Data stolen by hackers from, the online cheating site that claims 37 million users, has been posted online, according to Krebs on Security, the authoritative Web site that monitors hacking across the globe.

The breach was confirmed in a statement from Avid Life Media Inc., which owns AshleyMadison. “We apologize for this unprovoked and criminal intrusion into our customers’ information.”

AshleyMadison’s slogan is “Life is short. Have an affair.”

On Monday, the company said it would offer all users the ability to fully delete their personal information from the site — an option that was previously only available for a fee. The process involves a “hard-delete” of users’ profile information, posted pictures and messages.

Addressing speculation that “paid-delete” customers had been caught up in the hack, the company noted that they are confident that it “does in fact remove all information related to a member’s profile and communications activity.”

AshleyMadison is an unusual and apparently very popular dating Web site for those seeking extramarital relations. It gains attention by, among other things, wrapping itself in a social science mantle and publishing data about the frequency and location of cheaters across America, for anyone who happens to be interested, without, of course, mentioning any names.

Krebs on Security reported that the hackers, who identify as “The Impact Team,” got a hold of “sensitive internal data” not only for AshleyMadison, but also for other hookup sites owned by the company, Cougar Life, which appeals to “single moms and sexy singles looking for a young Stud,” and Established Men, which promises to connect “young, beautiful women with successful men.”

According to Brian Krebs, from Krebs on Security:

In a long manifesto posted alongside the stolen ALM data, The Impact Team said it decided to publish the information in response to alleged lies ALM told its customers about a service that allows members to completely erase their profile information for a $19 fee.
According to the hackers, although the ‘full delete’ feature that Ashley Madison advertises promises ‘removal of site usage history and personally identifiable information from the site,’ users’ purchase details — including real name and address — aren’t actually scrubbed.

Krebs reported that “The Impact Team” is threatening to expose all customer records unless Avid Life Media takes AshleyMadison and Established Men offline “permanently in all forms.”

But it wasn’t clear how much data had been posted online, Krebs said. And it was impossible to actually find “The Impact Team’s” revelations on the Internet early Monday morning, just hours after Krebs broke the story.

Noel Biderman, Avid Life Media CEO, confirmed the hack to Krebs on Security as well as in a statement, but declined to discuss the company’s “ongoing and fast-moving” investigation. Biderman told Krebs on Security that it was likely “not an employee but certainly” someone who “had touched our technical services.”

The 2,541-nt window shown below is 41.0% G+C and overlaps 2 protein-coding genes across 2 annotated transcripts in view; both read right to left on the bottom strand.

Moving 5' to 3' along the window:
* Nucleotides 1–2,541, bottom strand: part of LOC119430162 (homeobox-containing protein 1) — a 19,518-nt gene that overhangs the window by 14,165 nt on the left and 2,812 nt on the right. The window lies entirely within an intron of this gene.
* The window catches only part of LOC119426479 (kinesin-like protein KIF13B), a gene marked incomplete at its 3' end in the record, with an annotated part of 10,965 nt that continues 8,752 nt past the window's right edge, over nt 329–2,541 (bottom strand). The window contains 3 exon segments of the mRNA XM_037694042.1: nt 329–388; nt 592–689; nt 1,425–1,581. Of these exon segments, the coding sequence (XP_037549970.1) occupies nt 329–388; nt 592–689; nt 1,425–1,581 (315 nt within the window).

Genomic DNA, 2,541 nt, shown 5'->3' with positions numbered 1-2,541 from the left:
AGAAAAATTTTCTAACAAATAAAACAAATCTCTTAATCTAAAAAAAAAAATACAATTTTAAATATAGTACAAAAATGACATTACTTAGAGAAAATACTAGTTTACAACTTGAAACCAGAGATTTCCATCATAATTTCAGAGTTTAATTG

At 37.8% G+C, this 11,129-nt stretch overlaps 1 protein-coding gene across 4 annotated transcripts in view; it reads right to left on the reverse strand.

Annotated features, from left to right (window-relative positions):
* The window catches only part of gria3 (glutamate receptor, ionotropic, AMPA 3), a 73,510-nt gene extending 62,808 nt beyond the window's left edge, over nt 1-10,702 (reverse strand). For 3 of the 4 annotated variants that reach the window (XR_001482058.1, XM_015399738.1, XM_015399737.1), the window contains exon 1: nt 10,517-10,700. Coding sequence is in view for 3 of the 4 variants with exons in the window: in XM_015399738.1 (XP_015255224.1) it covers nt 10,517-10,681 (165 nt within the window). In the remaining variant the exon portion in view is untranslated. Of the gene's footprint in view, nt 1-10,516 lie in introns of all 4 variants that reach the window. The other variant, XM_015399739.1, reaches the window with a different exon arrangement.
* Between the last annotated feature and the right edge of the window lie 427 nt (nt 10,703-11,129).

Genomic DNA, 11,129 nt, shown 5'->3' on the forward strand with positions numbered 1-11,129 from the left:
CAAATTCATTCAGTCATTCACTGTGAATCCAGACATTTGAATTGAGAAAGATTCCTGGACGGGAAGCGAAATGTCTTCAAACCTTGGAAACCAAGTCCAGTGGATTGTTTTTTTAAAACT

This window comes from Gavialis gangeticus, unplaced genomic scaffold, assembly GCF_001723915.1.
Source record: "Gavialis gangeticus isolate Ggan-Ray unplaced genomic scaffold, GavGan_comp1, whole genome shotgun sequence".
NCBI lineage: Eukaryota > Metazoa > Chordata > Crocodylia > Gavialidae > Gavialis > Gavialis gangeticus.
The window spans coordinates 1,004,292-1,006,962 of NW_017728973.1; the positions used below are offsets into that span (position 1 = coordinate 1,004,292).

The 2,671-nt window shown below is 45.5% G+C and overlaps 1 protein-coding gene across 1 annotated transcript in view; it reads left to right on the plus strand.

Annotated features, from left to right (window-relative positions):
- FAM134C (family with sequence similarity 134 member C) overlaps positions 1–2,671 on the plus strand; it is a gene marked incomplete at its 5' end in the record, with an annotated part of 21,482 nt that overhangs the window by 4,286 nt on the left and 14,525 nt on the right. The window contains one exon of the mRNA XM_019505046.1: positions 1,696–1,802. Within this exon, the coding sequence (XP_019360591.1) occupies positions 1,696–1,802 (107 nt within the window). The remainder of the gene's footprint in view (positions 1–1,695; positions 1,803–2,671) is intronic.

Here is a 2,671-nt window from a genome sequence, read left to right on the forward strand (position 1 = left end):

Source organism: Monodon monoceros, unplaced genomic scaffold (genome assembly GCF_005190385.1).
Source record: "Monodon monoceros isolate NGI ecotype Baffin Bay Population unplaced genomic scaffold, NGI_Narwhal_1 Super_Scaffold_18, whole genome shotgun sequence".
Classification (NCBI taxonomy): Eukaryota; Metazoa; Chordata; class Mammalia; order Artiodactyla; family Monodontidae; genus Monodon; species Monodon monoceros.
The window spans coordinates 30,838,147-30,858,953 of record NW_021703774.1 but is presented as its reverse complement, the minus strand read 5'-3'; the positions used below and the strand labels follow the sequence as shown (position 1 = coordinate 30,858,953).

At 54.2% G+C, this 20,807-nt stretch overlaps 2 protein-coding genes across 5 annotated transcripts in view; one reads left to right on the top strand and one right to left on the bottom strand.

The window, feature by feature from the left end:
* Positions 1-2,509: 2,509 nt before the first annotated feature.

“We’re not denying this happened,” Biderman said to Krebs on Security. “Like us or not, this is still a criminal act.”

CNN reported on a similar data breach two months ago in which intruders stole and leaked online user data on millions of accounts from hookup site AdultFriendFinder.

What happens when you send an e-mail or buy something online? Most of what we do on the Internet requires sending data thousands of miles to other computers. But how does the data know where to go, and can it get lost or stolen along the way? (Julio C. Negron, Craig Timberg and Jorge Ribas/The Washington Post)

Although it is unknown how much user account data from AshleyMadison is online, Krebs on Security reports that it appears to be a small amount that will increase by each day the company remains online.

AshleyMadison claims to be the world’s second-largest paid-for Internet dating site after, Bloomberg reports.

Fusion reports that tech blogger Robert Scoble posted an e-mail from AshleyMadison’s public relations team last year that ironically claimed the site was “the last truly secure space on the Internet.”

Which is apparently not the case.

“Too bad for those men, they’re cheating dirtbags and deserve no such discretion,” the hackers wrote.

“We have always had the confidentiality of our customers’ information foremost in our minds, and have had stringent security measures in place, including working with leading IT vendors from around the world,” Avid Life Media said in its statement. “As other companies have experienced, these security measures have unfortunately not prevented this attack to our system.

“At this time, we have been able to secure our sites, and close the unauthorized access points. We are working with law enforcement agencies, which are investigating this criminal act. Any and all parties responsible for this act of cyber-terrorism will be held responsible.”

In a second statement e-mailed to The Post Monday morning, Avid Life Media said it was working to gain control of the situation.

“Following the earlier unprovoked and criminal intrusion into our system, Avid Life Media immediately engaged one of the world’s top IT security teams – with whom we have worked in the past – to take every possible step toward mitigating the attack.

“Using the Digital Millennium Copyright Act (DMCA), our team has now successfully removed the posts related to this incident as well as all Personally Identifiable Information (PII) about our users published online. We have always had the confidentiality of our customers’ information foremost in our minds and are pleased that the provisions included in the DMCA have been effective in addressing this matter.”

This post has been updated.